Although it may feel like a difficult thing to do, it’s best to tell your creditors that you or the person you care for has been diagnosed with cancer.

Many priority creditors will have a policy about giving people time if they contact them by phone. Make a note of all telephone calls and meetings, including the name of the person you spoke to and what you agreed. Follow up the call with a letter, confirming what was said on the phone. Keep copies of all letters you send to them.

If you can afford to make payments

If you have some disposable income, try to agree on how much to pay and when. You can do this yourself, or contact an organisation such as Advice UK or Advice NI.

If you can’t afford to make payments

If you have no disposable income and cannot afford to pay anything back to your priority creditor, get advice from an organisation such as StepChange Debt Charity, PayPlan or the National Debtline straight away. A debt advisor can help you to work out what is the best thing to do in your situation.

Ask the priority creditor to stop further action until you have got advice. However, you should try to pay at least the regular instalment in the meantime. If you can't do this, pay as much as you can afford.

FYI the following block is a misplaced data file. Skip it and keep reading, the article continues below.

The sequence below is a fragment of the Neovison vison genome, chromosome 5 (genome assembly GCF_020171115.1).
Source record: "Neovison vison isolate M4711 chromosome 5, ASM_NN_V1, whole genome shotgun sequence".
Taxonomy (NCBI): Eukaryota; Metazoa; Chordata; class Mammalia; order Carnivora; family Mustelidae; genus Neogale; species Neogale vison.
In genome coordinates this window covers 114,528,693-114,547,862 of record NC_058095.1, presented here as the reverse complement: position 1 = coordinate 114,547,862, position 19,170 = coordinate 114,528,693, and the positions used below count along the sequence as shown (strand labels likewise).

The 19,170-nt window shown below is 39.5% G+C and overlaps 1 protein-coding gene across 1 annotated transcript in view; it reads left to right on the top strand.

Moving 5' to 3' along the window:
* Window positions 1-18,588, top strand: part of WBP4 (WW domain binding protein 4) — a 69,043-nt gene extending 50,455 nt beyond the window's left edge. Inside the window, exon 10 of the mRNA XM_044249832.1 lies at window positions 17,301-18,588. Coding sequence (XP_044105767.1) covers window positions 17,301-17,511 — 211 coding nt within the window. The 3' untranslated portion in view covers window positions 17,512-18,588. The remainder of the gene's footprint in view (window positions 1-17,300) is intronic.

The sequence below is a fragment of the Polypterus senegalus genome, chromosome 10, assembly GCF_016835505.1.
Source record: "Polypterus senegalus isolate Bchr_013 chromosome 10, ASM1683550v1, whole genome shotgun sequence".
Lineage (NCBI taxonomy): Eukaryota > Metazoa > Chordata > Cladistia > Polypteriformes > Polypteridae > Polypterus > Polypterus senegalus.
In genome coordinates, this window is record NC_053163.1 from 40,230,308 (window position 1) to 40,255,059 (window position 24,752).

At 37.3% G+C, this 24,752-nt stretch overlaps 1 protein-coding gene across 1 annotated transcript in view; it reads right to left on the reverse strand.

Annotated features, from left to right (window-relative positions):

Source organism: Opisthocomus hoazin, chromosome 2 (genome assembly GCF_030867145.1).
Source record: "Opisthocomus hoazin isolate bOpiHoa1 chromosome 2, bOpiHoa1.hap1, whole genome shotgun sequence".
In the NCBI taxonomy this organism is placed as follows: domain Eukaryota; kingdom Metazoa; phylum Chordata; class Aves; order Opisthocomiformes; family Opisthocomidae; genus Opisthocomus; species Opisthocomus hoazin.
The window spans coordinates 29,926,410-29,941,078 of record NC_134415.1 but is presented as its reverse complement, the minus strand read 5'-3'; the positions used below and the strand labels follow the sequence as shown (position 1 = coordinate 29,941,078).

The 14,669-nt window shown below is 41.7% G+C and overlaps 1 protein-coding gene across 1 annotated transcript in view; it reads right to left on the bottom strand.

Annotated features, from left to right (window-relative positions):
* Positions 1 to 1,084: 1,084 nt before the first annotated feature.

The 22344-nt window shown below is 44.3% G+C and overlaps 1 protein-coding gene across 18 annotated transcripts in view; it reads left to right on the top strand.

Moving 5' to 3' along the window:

What to tell priority creditors

Most creditors should consider your offer for repayment, as long as it is reasonable. To show this, you should tell them:

  • how much disposable income you have (send a copy of the financial statement you created in step 3)
  • how many priority debts you have
  • whether your situation is likely to get better or not. It’s important that you get expert advice during this process to ensure you maximise your or your family’s income. Organisations such as Citizens Advice, Advice NI and Turn2us may be able to help you.

Next steps

  • List all your debts and identify your priority debts.
  • Call the Macmillan financial guides on 0808 808 00 00.
  • Phone the priority creditors to explain your situation and ask for more time if needed (see this sample holding letter).
  • If you can, agree a payment arrangement with your priority creditor.
  • If you can’t afford to pay your priority debts, contact an organisation that provides debt advice straight away. PayPlan, StepChange Debt Charity or the National Debtline may be able to help you.

Back to Managing debt and borrowing

Debt and borrowing overview

Living with cancer can bring extra expenses. Learn how to manage your debts using a clear step-by-step process.

Step 1: Increase your income

Increasing your income is the first step to managing your debts. Check your entitlement to benefits and insurance payouts.

Step 2: Reduce your expenses

Once you have made sure you have as much money coming in as possible, there are ways you can reduce your expenses.

Debts you leave behind

If you have debts when you die, it reduces the value of your estate. This means your beneficiaries will receive less money.